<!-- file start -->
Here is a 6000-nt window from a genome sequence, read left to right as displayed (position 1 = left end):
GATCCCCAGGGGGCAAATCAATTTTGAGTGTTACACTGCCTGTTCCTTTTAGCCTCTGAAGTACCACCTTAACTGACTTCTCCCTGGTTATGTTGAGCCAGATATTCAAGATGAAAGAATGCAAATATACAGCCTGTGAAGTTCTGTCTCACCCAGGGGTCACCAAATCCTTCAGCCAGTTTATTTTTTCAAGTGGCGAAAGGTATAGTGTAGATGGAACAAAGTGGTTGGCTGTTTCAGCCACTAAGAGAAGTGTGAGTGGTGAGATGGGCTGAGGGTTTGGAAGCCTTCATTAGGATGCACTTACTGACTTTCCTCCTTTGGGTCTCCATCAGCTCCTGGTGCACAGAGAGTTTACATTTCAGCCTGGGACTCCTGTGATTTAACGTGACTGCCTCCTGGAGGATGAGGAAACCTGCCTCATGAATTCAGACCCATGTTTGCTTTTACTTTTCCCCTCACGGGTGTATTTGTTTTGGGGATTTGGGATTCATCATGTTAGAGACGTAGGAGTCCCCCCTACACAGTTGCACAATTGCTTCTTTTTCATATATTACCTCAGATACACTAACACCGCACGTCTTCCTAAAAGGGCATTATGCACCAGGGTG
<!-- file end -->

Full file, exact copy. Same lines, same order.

Here is a 6000-nt window from a genome sequence, read left to right as displayed (position 1 = left end):
GATCCCCAGGGGGCAAATCAATTTTGAGTGTTACACTGCCTGTTCCTTTTAGCCTCTGAAGTACCACCTTAACTGACTTCTCCCTGGTTATGTTGAGCCAGATATTCAAGATGAAAGAATGCAAATATACAGCCTGTGAAGTTCTGTCTCACCCAGGGGTCACCAAATCCTTCAGCCAGTTTATTTTTTCAAGTGGCGAAAGGTATAGTGTAGATGGAACAAAGTGGTTGGCTGTTTCAGCCACTAAGAGAAGTGTGAGTGGTGAGATGGGCTGAGGGTTTGGAAGCCTTCATTAGGATGCACTTACTGACTTTCCTCCTTTGGGTCTCCATCAGCTCCTGGTGCACAGAGAGTTTACATTTCAGCCTGGGACTCCTGTGATTTAACGTGACTGCCTCCTGGAGGATGAGGAAACCTGCCTCATGAATTCAGACCCATGTTTGCTTTTACTTTTCCCCTCACGGGTGTATTTGTTTTGGGGATTTGGGATTCATCATGTTAGAGACGTAGGAGTCCCCCCTACACAGTTGCACAATTGCTTCTTTTTCATATATTACCTCAGATACACTAACACCGCACGTCTTCCTAAAAGGGCATTATGCACCAGGGTG